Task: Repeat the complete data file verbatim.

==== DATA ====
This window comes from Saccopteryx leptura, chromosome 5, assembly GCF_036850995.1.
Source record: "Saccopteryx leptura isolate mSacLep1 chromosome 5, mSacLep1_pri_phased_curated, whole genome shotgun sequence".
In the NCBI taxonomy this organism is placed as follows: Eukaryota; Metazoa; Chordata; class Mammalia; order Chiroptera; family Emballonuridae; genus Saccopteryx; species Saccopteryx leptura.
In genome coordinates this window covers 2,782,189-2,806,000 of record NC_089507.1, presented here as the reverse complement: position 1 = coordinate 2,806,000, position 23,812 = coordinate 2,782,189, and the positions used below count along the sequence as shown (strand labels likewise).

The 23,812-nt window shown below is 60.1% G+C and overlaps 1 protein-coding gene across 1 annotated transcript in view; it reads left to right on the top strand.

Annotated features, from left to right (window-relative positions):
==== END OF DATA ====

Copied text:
This window comes from Saccopteryx leptura, chromosome 5, assembly GCF_036850995.1.
Source record: "Saccopteryx leptura isolate mSacLep1 chromosome 5, mSacLep1_pri_phased_curated, whole genome shotgun sequence".
In the NCBI taxonomy this organism is placed as follows: Eukaryota; Metazoa; Chordata; class Mammalia; order Chiroptera; family Emballonuridae; genus Saccopteryx; species Saccopteryx leptura.
In genome coordinates this window covers 2,782,189-2,806,000 of record NC_089507.1, presented here as the reverse complement: position 1 = coordinate 2,806,000, position 23,812 = coordinate 2,782,189, and the positions used below count along the sequence as shown (strand labels likewise).

The 23,812-nt window shown below is 60.1% G+C and overlaps 1 protein-coding gene across 1 annotated transcript in view; it reads left to right on the top strand.

Annotated features, from left to right (window-relative positions):